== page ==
Rooftop bar and restaurant in the CIty with stunning views
Category : Bar, Restaurant
| Cuisine : Modern European
Address : One New Change, 1 New Change, St Paul’s, The City , London, EC4M 9AF, UNITED KINGDOM - Directions
Web : www.madisonlondon.net
Opening Times : Mon-Wed: 11am-12am, Thurs-Fri: 11am-1am, Sat: 11am-12am, Sun: 11am-9pm
Closest Tube : St. Paul's
St Paul‘s is as synonymous with British identity as Shakespeare, Marmite and the Royals. Once the tallest building in the world, it still holds fearsome gravitas. Magnetising half of London with its immensity and grandeur, it brought in One New Change (a ‘stealth architecture‘ edifice designed by modernist French architect Jean Nouvel) as a neighbour earlier in the decade. Nestled along the top of the shopping centre is Madison, a member of the D&D coterie and want of the most aesthetically interesting spaces in the City.
Guests are whisked up six stories to a mind-bogglingly broad terrace with peerless views of the cathedral‘s dome. Along this you‘ll find rows of potted plants and topiaries, glass pergolas, and space-heaters during the winter to create a comfy smoking area. During the summer, it‘s common for a large screen to be erected for roof-top cinema clubs or screenings of Wimbledon. The interior builds on its strength with sloping floor-to-ceiling glass windows that offer breath-taking views of the London Eye, Tate Modern and the Thames. Black leather sofas beneath the windows offer ideal little snugs to curl up and take in the City on a date.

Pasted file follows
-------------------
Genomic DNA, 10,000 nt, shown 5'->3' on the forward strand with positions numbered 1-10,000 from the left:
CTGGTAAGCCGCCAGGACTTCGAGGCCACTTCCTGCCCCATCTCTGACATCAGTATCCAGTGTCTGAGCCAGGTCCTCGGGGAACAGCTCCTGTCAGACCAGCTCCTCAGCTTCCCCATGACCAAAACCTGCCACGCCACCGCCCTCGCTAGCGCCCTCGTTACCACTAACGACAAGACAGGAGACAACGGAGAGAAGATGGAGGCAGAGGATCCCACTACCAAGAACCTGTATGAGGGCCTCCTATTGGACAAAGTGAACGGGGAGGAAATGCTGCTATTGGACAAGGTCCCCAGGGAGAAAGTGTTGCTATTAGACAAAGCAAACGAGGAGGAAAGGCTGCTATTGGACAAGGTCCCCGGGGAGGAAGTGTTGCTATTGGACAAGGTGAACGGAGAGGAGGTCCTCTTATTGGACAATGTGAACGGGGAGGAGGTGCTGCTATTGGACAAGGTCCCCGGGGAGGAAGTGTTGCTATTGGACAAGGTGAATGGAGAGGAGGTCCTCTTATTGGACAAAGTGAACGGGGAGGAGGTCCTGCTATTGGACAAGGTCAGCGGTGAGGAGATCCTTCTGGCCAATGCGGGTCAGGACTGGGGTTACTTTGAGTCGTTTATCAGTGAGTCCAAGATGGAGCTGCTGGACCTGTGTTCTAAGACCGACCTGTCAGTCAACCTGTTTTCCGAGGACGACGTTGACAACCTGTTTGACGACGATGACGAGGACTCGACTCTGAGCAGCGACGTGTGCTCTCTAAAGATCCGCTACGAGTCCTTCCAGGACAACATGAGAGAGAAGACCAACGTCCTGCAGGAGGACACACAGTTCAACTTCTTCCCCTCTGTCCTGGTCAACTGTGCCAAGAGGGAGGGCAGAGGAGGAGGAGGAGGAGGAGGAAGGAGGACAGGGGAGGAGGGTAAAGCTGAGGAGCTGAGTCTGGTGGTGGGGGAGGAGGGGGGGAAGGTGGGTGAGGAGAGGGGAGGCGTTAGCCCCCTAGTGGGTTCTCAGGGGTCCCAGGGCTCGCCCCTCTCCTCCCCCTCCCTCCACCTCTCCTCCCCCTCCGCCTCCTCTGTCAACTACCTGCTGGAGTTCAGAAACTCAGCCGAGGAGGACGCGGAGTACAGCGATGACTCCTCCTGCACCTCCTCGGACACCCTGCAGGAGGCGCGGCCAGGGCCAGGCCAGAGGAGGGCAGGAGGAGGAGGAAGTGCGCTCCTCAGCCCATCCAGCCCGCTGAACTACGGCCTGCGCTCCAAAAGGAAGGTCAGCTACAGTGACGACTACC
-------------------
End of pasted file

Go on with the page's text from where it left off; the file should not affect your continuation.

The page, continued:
On a Thursday evening the venue was humming with an afterwork crowd - something that you can look forward to most evenings after 5pm. There were both big groups of men and women blowing off steam and enjoying themselves both inside the restaurant and out on the terrace. We decided to join the party and ordered a couple of espresso martinis. Small bites arrived soon after, including Nocellara del Belice and Gaeta olives; comté and truffle arancini; spinach fritters with aioli; and spicy buttermilk fried chicken with jalapenos and a coriander yoghurt.
For our mains we sampled the roast fillet of stone bass drizzled with a yuzu jicama sauce and complemented with parsnip puree and sea vegetables. There were some more sanguinary options on the menu, and we decided to try one: a 35 day aged Aberdeen Angus fillet steak served on the bone with bone marrow mash, shallot and red wine sauce. The beef was juicy and just a little bit red, with a bit more character than you often get from a fillet.
We finished off the meal with a sticky toffee and raisin pudding served with roasted pecan nuts and custard, which was our favourite dish of the evening, served piping hot with a glissade of fresh cream poured over.